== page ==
Likewise, we want our replacement heifers to consume their food efficiently. In general, we prefer moderately framed herd cows that calve regularly without difficulty, year after year.  However, if our replacement heifers are a little larger than average, as long as they consume their food efficiently they meet our “efficiency” criteria.  Efficient, larger framed cows produce large calves that are highly efficient on grass, resulting in large feeder calves.

Efficiency on the Cow

To glean from genetic tests  “efficiency on the cow’,  we look for rapid MVP weight gains, with respect to the global Angus average, between birth and weaning. Because these rankings are assigned for direct offspring of a bull, these rankings are independent of the mother’s milking ability in the MVP global Angus database.

Both Doc and Little Boy, in their contribution to their progeny, tend to produce calves that have a very high efficiency on the cow prior to weaning.  This is the first indicator of a calf’s ability to efficiently use dietary protein, and it is a very important phase of a calf’s life, the phase that sets the stage for all that is to come.

Doc:  BW only 14% of calves in the global angus database are smaller, WW 37% are smaller.  (By yearlings, his calves advance to  larger than average,  YW 55% of database calves are smaller.)

Little Boy:  BW 58% are smaller, WW 96% are smaller.  (As yearlings, his calves maintain their size, YW 96% are smaller)

Efficiency on Grass

The progression vs. the global Angus database from birth weight to weaning weight to yearling weight is very important to us.  To parse “efficiency on grass” from MVP tests, we particularly look at the progression, with respect to average, from weaning weight (WW) to yearling weight (YW).

In other words, we look for small birth weight calves to become medium sized calves at weaning and larger than average calves as yearlings.  By the same token, we look for average birth weight calves to become larger than average at weaning and quite large as yearlings.  That should be a repeatable pattern in calves that are efficient overall, and efficient on grass in particular.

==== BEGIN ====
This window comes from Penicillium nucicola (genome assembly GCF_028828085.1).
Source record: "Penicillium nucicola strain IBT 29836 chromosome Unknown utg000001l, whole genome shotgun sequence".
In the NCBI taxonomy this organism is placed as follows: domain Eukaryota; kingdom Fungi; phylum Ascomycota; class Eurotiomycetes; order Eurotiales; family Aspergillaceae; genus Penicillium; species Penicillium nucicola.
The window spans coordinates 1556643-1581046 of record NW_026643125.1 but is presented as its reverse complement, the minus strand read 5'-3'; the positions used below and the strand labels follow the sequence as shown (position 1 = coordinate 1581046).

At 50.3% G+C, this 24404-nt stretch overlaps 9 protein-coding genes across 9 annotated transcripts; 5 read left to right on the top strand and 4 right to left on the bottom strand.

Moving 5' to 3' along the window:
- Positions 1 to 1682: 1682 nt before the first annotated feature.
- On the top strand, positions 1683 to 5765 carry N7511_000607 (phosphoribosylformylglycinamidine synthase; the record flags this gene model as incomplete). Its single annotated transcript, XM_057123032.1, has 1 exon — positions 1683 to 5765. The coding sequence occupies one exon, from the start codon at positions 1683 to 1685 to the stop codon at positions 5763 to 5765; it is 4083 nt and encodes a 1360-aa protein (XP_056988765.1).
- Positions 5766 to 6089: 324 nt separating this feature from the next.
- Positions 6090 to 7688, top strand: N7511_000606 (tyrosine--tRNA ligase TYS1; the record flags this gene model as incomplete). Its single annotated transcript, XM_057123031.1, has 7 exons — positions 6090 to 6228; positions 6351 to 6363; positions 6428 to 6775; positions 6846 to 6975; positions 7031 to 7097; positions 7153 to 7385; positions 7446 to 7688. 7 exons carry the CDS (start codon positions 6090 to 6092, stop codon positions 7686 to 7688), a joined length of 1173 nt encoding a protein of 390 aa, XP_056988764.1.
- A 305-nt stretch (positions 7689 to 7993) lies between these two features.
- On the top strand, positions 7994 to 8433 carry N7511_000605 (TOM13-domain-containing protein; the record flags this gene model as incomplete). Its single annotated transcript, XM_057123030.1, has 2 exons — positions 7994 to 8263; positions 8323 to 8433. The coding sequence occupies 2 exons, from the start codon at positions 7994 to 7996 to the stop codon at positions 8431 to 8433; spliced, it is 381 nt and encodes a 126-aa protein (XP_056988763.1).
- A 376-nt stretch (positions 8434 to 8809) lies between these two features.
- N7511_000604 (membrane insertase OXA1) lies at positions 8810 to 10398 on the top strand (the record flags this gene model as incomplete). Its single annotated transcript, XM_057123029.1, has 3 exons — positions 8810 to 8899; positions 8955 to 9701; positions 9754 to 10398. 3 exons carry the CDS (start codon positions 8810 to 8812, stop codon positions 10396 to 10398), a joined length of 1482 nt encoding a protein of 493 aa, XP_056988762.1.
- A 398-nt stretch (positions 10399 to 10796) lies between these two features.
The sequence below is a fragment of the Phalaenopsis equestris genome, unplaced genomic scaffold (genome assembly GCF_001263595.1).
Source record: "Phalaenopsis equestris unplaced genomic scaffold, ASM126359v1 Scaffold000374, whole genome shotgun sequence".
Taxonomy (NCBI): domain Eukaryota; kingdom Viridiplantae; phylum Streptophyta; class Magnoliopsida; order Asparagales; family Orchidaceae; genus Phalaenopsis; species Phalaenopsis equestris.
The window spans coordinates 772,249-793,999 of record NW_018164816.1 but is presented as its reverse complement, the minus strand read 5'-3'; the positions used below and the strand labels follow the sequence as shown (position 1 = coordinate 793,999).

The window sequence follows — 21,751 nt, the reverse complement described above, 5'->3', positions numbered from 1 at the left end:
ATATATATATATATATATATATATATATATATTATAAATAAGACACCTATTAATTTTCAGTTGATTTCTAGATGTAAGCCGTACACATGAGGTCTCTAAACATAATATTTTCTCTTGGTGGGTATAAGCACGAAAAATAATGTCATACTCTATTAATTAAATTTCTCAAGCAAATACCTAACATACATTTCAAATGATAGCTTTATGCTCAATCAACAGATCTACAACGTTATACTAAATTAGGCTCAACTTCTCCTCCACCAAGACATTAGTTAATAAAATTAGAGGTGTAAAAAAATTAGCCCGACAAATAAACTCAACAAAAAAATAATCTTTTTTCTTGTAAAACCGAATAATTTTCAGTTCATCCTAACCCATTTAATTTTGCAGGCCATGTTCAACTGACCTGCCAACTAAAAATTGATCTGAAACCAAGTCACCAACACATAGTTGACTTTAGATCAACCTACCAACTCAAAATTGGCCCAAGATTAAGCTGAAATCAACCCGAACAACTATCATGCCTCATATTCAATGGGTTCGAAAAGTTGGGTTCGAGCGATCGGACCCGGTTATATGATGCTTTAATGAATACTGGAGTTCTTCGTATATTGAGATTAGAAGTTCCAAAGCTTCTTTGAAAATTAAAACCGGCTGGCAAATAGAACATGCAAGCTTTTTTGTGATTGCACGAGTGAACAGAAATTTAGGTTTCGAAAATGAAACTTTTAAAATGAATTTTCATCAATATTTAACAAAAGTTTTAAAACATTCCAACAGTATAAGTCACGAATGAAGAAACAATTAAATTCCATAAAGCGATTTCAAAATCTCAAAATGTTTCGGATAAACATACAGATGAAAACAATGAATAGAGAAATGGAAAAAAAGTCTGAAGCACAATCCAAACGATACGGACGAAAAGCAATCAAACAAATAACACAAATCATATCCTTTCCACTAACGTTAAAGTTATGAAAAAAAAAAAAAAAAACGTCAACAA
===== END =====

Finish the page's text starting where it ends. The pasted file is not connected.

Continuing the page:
Doc’s Efficiency on Grass

In Doc’s case,  MVP’s indicate very easy calving (CED easiest 8%) of light birth-weight calves (BW smallest 14%) that gain rapidly until weaned (WW smallest 37%) and continue to advance with respect to the average until weighed again as yearlings (YW 55% are smaller).  These are very favorable indicators for overall efficiency, and for efficiency on grass in particular.  Doc is an outstanding bull for first-calf heifers (CED easiest 8%) and, considering his other traits,  a superior bull for mature cows as well.

Little Boy’s Efficiency on Grass

In Little Boys case, MVP’s indicate moderately easy calving (CED easiest 34%) of average birth-weight calves (BW 58% are smaller) that gain very rapidly until weaned (WW 96% are smaller) and continue to gain rapidly until weighed again as yearlings (YW  95% are smaller). Again, very favorable indicators for overall efficiency, and particularly for efficiency on grass.  Little Boy, factoring in his other qualities, is a superior bull on first-calf heifers (CED easiest 34%) and a truly exceptional bull for mature cows.